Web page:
One of the main staples in Mexican cuisine seems to be the "Tortilla" and it comes in both corn and flour styles. Surprisingly, those two styles come in many different forms and sizes. It's hard to say which is more used. Each has a pretty defined use. Although they can be interchangeable in many applications. But people do have their favorites. I prefer flour tortillas over the corn ones. It's just a case of personal preference in taste.
I traveled through much of western Mexico in the winter of 1974-1975. Every small village had a tortilla factory of some size. People would stand in line waiting for them to open their doors and start selling the tortillas each day. You could buy both styles but they came by the kilo and were still warm. They didn't have packaged tortillas as most of us find today. You just bought enough to get you through that day. It just couldn't be beat to have fresh tortillas every day. It was like a piece of heaven.
The two different forms are soft and hard. The soft ones are more versatile in use. They can be held in the hand (small ones) for use with tacos or fajitas. Larger ones are great for use in making burritos, chimichangas, enchiladas and quesadillas for example. The hard ones are deep fried (mostly) and come in flat rounds, u-shaped taco shells and as chips of different shapes.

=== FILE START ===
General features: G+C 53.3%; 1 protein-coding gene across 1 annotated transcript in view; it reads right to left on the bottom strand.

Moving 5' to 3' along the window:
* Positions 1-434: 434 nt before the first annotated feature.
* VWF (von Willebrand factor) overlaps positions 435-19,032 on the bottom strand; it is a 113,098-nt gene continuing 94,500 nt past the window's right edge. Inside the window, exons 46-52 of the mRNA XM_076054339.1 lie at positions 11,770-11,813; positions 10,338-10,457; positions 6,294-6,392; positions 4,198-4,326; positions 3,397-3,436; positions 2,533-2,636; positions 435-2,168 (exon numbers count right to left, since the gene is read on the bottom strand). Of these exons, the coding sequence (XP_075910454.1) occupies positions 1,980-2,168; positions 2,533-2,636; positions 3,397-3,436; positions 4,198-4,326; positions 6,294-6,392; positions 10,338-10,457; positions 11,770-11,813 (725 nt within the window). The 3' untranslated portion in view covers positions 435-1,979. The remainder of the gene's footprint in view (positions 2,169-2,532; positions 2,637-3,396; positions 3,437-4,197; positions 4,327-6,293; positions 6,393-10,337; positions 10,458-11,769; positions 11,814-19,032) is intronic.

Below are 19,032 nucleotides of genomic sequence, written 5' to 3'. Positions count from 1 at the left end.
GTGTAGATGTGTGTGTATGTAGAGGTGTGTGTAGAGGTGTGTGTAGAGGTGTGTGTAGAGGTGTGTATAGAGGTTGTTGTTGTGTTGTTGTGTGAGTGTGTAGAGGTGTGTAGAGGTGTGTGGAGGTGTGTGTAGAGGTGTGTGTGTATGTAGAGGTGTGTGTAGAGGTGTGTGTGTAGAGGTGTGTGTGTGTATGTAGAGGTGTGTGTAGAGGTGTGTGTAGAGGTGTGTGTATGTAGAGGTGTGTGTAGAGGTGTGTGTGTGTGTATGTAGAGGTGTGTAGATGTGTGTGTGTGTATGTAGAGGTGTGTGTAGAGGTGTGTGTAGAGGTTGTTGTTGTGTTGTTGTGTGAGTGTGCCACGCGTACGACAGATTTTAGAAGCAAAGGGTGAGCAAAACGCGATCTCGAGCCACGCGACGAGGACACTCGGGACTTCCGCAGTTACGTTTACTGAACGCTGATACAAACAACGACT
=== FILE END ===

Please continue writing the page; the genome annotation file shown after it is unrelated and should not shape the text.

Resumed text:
Making your own can be fun. The other nice piece of making your own is the freshness. It is really not that difficult to do either. But it does take practice. Your homemade ones will probably taste different from the packaged ones you would normally buy too. It's also best to have some of the equipment used in making tortillas. Although you really don't need special equipment, it makes the process easier and quicker.
The main piece to get is a "Tortilla Press" and that alone increases production tremendously. Another piece of equipment would be the "Comal" which is a circular griddle traditionally used in Mexico over an open fire. A "Tortilla Warmer" would be nice too. Typically in the USA, you find ones for handling 6 inch tortillas. But larger ones can be found.
Corn tortillas can be as simple as just corn flour (masa harina), salt and warm water. You can add ingredients to this basic recipe which can give you different taste, texture and feel. The same holds true of the flour tortillas. As you see the two recipes this week, you'll notice in the notes what I mean.
The making of tortillas takes practice as I mentioned before. Humidity and ingredient amounts can cause problems. You'll just have to do some trial and error to become very good at making tortillas. But even the ones that aren't perfect, still make it worth trying.
Have fun and involve others as you make them. The "Flour Tortillas" recipe is tomorrow. Thursday's recipe is the "Corn Tortillas" one. "Happy Cooking" and please pass on my link to other family and friends.